Historic events impact lives. There are the famous examples of Walt Whitman’s Civil War poetry, Abraham Zapruder’s home movie of the events in Dealey Plaza on November 22, 1963 and the January 21, 2017 Women’s March posters currently displayed at Poster House. But then there are the private ones. BFFs Harriet (Kristen Sieh) and Matilda (Erin Markey) confront a turning point in their relationship during a landmark event in U.S. space history in Liza Birkenmeier’s Dr. Ride’s American Beach House, now playing through November 3, 2019 at Ars Nova at Greenwich House. Birekenmeier is Ars Nova’s current Tow Playwright-in-Residence.
Harriet and Matilda are the two-member clique that took every high school and/or college elective together. They enrolled graduate school together as non-committal poetry majors in Saint Louis, but life overwhelms them: Harriet’s absentee mother is dying and Matilda isn’t thrilled with her marriage or daughter. Their latest meet-up is on June 17, 1983, the eve of Dr. Sally Ride’s flight as the first American woman in space. Joining them on the rooftop is Harriet’s friend Meg (Marga Gomez), a lesbian who questions the duo’s relationship while attracting the attention of both women.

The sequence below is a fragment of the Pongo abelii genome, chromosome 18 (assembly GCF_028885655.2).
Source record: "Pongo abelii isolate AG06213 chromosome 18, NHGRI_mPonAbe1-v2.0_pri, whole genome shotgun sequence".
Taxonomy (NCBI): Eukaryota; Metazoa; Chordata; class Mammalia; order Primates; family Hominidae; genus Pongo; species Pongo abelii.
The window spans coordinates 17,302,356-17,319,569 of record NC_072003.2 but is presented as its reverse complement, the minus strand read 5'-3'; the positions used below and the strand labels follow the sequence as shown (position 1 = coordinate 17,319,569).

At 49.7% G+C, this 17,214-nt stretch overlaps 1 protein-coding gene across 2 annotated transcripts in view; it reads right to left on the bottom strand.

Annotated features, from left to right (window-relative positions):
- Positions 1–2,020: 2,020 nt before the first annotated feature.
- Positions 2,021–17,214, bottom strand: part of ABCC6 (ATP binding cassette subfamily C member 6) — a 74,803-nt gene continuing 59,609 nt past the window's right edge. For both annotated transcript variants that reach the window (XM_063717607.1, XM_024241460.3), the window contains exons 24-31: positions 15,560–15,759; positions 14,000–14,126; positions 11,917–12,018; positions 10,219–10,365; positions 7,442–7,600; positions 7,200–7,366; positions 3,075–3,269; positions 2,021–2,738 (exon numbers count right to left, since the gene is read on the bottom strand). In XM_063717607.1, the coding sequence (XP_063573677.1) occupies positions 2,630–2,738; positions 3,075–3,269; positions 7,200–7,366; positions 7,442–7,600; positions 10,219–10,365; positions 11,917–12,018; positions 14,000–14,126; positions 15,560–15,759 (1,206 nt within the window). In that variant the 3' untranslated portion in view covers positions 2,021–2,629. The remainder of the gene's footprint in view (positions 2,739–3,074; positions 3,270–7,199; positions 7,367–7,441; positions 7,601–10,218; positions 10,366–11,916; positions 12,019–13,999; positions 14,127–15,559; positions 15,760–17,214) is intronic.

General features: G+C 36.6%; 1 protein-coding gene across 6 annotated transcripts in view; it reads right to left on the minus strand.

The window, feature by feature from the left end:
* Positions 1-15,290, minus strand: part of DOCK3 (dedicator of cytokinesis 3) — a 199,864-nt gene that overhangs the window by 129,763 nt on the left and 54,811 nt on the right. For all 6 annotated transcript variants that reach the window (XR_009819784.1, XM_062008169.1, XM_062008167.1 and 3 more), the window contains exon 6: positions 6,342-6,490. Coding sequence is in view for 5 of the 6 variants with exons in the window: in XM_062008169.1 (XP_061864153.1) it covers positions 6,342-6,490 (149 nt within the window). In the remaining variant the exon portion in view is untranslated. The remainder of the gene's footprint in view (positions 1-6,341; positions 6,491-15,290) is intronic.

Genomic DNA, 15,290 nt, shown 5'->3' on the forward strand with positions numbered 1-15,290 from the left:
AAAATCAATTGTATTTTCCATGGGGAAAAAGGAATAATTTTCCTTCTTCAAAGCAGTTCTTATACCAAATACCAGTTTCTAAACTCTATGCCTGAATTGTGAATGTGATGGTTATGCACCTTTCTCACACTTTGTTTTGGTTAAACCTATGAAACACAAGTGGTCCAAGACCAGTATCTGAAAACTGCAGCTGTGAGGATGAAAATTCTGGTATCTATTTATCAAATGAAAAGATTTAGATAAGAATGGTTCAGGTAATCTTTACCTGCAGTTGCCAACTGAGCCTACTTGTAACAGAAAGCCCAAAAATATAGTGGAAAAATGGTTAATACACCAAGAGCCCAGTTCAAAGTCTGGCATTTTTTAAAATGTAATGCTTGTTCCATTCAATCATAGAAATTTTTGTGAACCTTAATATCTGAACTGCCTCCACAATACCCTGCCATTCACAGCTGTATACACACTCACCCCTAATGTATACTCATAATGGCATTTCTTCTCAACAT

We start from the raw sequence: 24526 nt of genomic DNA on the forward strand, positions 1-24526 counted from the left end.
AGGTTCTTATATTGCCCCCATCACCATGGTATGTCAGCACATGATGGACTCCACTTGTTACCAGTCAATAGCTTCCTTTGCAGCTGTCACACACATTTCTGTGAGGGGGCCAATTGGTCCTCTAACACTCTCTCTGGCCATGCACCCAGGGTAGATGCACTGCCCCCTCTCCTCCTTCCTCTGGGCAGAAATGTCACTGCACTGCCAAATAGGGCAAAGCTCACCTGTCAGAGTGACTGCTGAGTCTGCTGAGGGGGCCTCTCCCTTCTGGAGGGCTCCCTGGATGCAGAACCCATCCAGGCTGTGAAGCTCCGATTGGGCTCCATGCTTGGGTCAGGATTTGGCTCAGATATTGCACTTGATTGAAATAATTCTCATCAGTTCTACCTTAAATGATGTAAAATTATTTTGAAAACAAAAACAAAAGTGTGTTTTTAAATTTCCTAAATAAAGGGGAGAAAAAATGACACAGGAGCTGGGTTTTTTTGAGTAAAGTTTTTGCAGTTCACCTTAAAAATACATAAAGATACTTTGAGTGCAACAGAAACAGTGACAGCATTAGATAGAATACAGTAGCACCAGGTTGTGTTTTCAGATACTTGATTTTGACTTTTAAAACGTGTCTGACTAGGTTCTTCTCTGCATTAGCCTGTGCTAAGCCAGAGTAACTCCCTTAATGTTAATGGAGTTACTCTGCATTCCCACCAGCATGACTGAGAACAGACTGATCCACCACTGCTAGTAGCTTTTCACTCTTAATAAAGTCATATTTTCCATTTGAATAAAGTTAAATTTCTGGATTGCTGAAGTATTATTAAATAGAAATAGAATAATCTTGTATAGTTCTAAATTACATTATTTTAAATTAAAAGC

Director Katie Brook establishes Harriet and Matilda’s emotional intimacy and hints at a physical relationship. They talk of running away together, something same sex friend-friends and work-friends do all the time not for sex but escape from routine. The ambiguity drives and almost stalls the 90-minute play. Meg’s arrival is welcome because unlike the two besties, she’s smart and unapologetic. Among the information she shares with them is the rumor that Dr. Ride is a lesbian, which was confirmed only after her death in 2012. The play’s denouement takes flight imagining the astronaut’s dreams in the NASA beach house Harriet saw in Florida when she visited her Mother.
Like real-life, Dr. Ride’s American Beach House is messy and unresolved. Sieh and Markey are believable as both close friends and women disappointed with life. Gomez’s part is largely symbolic, but her entrance through the window of Kimie Nishikawa’s rooftop set provides the play with its “woke” moment from talking to thinking.
With the play’s focus on history, there is a message for audience members who are now or near in the same age Harriet and Matilda were. The party is briefly interrupted by landlord Norma (Susan Blommaert), reminding the ladies to keep the window shut. She then delivers a powerful monologue about disappointment and fear. Among her concerns are the other news stories sharing headlines with Dr. Ride: serious flooding in the Midwest, inflation, nervousness about Perestroika and the beginnings of the AIDS epidemic. Though a future headline and defining moment, Dr. Ride’s space shuttle was Challenger.
Yes, history repeats itself. Perhaps it won’t for Harriet, Matilda and Meg.